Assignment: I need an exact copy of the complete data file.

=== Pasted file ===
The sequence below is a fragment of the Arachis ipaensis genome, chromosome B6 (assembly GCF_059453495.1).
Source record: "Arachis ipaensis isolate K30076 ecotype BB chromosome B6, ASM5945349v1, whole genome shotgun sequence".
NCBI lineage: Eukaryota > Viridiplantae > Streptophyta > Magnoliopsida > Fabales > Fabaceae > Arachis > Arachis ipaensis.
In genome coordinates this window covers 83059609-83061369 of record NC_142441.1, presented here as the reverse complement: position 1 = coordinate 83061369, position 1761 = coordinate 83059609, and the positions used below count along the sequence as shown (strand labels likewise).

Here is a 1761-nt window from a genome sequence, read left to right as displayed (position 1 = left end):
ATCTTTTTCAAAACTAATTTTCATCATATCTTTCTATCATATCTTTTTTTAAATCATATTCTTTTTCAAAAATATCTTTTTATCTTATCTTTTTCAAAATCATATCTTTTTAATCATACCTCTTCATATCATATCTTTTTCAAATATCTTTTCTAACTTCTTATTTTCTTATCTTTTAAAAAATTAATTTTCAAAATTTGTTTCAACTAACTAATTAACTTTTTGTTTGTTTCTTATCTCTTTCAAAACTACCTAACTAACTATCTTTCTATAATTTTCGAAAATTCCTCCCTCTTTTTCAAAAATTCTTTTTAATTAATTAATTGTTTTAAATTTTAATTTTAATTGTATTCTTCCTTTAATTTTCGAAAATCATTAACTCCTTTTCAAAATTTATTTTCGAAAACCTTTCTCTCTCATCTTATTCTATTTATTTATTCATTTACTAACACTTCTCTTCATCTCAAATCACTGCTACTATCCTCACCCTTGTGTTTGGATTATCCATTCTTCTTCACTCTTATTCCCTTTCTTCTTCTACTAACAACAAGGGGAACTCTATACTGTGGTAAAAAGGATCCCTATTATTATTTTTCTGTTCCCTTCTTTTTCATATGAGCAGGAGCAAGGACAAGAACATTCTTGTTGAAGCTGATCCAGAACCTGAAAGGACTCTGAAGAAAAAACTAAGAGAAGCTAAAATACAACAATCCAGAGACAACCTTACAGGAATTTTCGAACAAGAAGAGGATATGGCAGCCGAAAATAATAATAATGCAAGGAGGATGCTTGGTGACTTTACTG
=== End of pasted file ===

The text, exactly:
The sequence below is a fragment of the Arachis ipaensis genome, chromosome B6 (assembly GCF_059453495.1).
Source record: "Arachis ipaensis isolate K30076 ecotype BB chromosome B6, ASM5945349v1, whole genome shotgun sequence".
NCBI lineage: Eukaryota > Viridiplantae > Streptophyta > Magnoliopsida > Fabales > Fabaceae > Arachis > Arachis ipaensis.
In genome coordinates this window covers 83059609-83061369 of record NC_142441.1, presented here as the reverse complement: position 1 = coordinate 83061369, position 1761 = coordinate 83059609, and the positions used below count along the sequence as shown (strand labels likewise).

Here is a 1761-nt window from a genome sequence, read left to right as displayed (position 1 = left end):
ATCTTTTTCAAAACTAATTTTCATCATATCTTTCTATCATATCTTTTTTTAAATCATATTCTTTTTCAAAAATATCTTTTTATCTTATCTTTTTCAAAATCATATCTTTTTAATCATACCTCTTCATATCATATCTTTTTCAAATATCTTTTCTAACTTCTTATTTTCTTATCTTTTAAAAAATTAATTTTCAAAATTTGTTTCAACTAACTAATTAACTTTTTGTTTGTTTCTTATCTCTTTCAAAACTACCTAACTAACTATCTTTCTATAATTTTCGAAAATTCCTCCCTCTTTTTCAAAAATTCTTTTTAATTAATTAATTGTTTTAAATTTTAATTTTAATTGTATTCTTCCTTTAATTTTCGAAAATCATTAACTCCTTTTCAAAATTTATTTTCGAAAACCTTTCTCTCTCATCTTATTCTATTTATTTATTCATTTACTAACACTTCTCTTCATCTCAAATCACTGCTACTATCCTCACCCTTGTGTTTGGATTATCCATTCTTCTTCACTCTTATTCCCTTTCTTCTTCTACTAACAACAAGGGGAACTCTATACTGTGGTAAAAAGGATCCCTATTATTATTTTTCTGTTCCCTTCTTTTTCATATGAGCAGGAGCAAGGACAAGAACATTCTTGTTGAAGCTGATCCAGAACCTGAAAGGACTCTGAAGAAAAAACTAAGAGAAGCTAAAATACAACAATCCAGAGACAACCTTACAGGAATTTTCGAACAAGAAGAGGATATGGCAGCCGAAAATAATAATAATGCAAGGAGGATGCTTGGTGACTTTACTG